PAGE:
GK: Some differentiation points on MCSA Windows 8. First of all, there are only two exams which is a bit different because most MCSA’s have three exams,  and then the upgrade path shifts over to the MCSA Windows Server 2012 and MCSE Desktop infrastructure path.

DR: If you’re a desktop support technician, you don’t really work in the data center on servers very often. Unless you want to upgrade your skills to pursue  a job like that, you’re probably not going to pursue the Server track and the Desktop Infrastucture MCSE . You’ll probably just stay focused on the Windows 8 MCSA because that’s all about configuring, managing, and maintaining Windows 8. The emphasis is really on the client, so the MSCA: Windows 8 is the right path for IT Pros who want to stay focused on desktop admin/support.But if your job is more focused on  either working on servers to implement Enterprise desktop and device solutions using a lot of server infrastructure skills, or you’re a desktop support technician who  wants to upgrade your skills and career opportunities in that direction, then you’ll probably pursue the Windows Server 2012 MCSA track and continue on to the MSCE Desktop Infrastructure  track. Or you might want to upgrade to your skills to focus more purely on Server Infrastructure, in which case you’d take the MCSE: Server Infrastructure track.

GK:  Obviously with Windows 8 the big buzz has been around the Metro-style apps and the Aero interface. And there’s no start button?

DR: Yeah, where’s the start button? Instead there’s a whole start screen that provides a more customizable view. Moreover, you can move back and forth between the traditional interface and the new, modern UI, what used to be called the Metro interface,  and its live  tiles. We noticed in our beta group it took a little while for them to get used to it. What we learned from that is that somebody coming into a course should already be familiar with the new modern user interface or the instructor should take them through a little demo. There will be some online demos by the time Windows 8 launches on October 26,  but they’ll either want to take those before attending the course. or the instructor will want to make sure they’re familiar with the new UI at the outset of the course. It really just takes a few minutes to ramp up on the new UI, but it’s optimal for them to be accustomed to it so they can focus on learning the IT Pro skills covered in the course.

GK: Everyone’s excited about the MCSA and the MCSE, and they’re also hoping that Microsoft sticks with them. From your perspective, what has the response been from the Microsoft community on these revised certifications?

DR: It’s very positive for a couple of reasons. One is when we were developing the new certification structure, we didn’t have the branding set, so we actually involved a lot learning partners, Microsoft certified trainers, and customers. We got a lot of feedback when doing that, and the message that came back was just very overwhelmingly clear at the TechEd conference, “It’s just simple, right”?” They kind of know what an MCSA is, although the acronyms don’t exactly mean the same thing. They also like the fact that when there’s an exam, there’s a course number that corresponds to it. It’s just simple and easy to understand. Moreover, there’s a lot of brand equity in MCSE and MCSA. It means something to the people pursuing those certifications and the associated courseware, and it means something to their hiring managers.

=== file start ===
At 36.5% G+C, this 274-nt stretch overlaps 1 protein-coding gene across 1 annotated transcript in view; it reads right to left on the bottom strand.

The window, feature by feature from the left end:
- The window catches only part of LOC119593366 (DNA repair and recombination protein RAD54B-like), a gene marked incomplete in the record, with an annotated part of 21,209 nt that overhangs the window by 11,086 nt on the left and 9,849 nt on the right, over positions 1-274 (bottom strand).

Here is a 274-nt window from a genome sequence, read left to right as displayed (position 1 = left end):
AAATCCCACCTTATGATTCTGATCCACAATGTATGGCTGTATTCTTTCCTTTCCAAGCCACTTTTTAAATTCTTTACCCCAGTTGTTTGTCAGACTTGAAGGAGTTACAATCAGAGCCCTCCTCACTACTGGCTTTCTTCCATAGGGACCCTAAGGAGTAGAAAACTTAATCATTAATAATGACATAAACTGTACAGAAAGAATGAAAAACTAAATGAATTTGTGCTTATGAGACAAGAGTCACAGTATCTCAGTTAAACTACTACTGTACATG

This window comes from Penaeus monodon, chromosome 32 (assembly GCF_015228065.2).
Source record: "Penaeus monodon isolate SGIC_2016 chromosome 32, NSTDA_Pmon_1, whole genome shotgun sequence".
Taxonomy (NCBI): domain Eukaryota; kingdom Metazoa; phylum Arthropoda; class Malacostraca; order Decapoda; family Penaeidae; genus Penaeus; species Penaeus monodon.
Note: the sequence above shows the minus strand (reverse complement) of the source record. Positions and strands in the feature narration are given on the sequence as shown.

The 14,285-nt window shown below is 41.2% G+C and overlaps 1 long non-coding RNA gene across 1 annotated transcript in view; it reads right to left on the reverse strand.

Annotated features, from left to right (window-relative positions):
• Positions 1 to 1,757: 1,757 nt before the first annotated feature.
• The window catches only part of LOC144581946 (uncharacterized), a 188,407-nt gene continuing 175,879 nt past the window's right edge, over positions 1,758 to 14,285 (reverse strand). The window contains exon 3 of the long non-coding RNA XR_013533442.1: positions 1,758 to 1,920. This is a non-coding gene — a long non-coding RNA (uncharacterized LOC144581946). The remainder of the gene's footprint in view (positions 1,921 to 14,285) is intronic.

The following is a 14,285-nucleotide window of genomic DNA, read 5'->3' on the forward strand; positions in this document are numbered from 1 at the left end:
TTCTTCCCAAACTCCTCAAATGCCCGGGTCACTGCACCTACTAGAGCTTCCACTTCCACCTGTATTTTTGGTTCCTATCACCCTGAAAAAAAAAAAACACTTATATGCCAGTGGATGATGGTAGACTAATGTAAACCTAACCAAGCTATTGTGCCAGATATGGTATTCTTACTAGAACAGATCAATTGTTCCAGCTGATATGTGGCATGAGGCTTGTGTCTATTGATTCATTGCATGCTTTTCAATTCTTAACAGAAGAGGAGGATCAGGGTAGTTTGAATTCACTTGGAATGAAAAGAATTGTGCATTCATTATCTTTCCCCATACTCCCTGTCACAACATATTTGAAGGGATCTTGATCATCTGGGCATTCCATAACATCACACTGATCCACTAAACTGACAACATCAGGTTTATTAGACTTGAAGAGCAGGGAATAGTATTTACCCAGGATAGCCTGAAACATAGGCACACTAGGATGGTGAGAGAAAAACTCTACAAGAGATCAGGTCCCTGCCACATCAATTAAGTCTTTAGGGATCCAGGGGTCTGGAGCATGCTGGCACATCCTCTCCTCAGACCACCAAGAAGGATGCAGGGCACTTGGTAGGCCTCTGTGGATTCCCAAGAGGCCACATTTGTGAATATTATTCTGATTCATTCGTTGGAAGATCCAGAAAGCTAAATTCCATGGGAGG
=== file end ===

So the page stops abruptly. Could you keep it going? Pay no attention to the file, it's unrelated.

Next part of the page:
GK: Microsoft MTA certification, is there any integration points between that track and the newer tracks that you have coming out before the MCSA and MCSE?

DR: The MTA tracks are really just more basic. We start with the Technology Associate credentials and associated training for the academic community. You’ll see a lot of either high school students or community college career-changers taking those because they’re just very basic. You should be pretty good with computers, but you don’t need any IT experience for MTA. You could just start from scratch and work through that path. It’s a good foundation for career changers and students before they pursue the professional skillset in MCSA. The typical person already working in IT should already have that foundation understanding so could jump right into MCSA.

Related Courses
Installing and Configuring Windows Server 2012 (M20410)
Administering Windows Server 2012 (M20411)
Configuring Advanced Windows Server 2012 Services (M20412)
Upgrading Your Skills to MCSA Windows Server 2012 (M20417)

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2 comments

  1. Doug Bassett Reply

    Very illuminating discussion. Thank you so much. I get questions and comments from students about the confusion on the tracks and this will really help them, and me, navigating though this exciting time.

    I am grateful for the return of MCSA and MCSE. They really are different from back in the old days when I started as an MCSE with NT. This is a good thing and I am happy to see that Microsoft continues to listen to the industry and focuses their program to what people need.

    I am excited about the new technology and the changes to the industry. Microsoft has been, and continues to be, a leader. Clear communication to the community is key and this will really help bring focus to what is needed now, and in the future.

    Well done!

  2. Ron Wen Reply

    Doug, glad you enjoyed the interview and yes, Microsoft is embarking on a very exciting and evolutionary year of product releases! I go back to the old Windows MCSE NT days and it’s good to see it back. Microsoft Learning has put a lot of thought into this transition and changes in certification but of course it’s not a 100% clean.

    So definitely come back to see what’s bubbling up on our Microsoft blog, I plan on having more information and stories coming out as we move into 2013!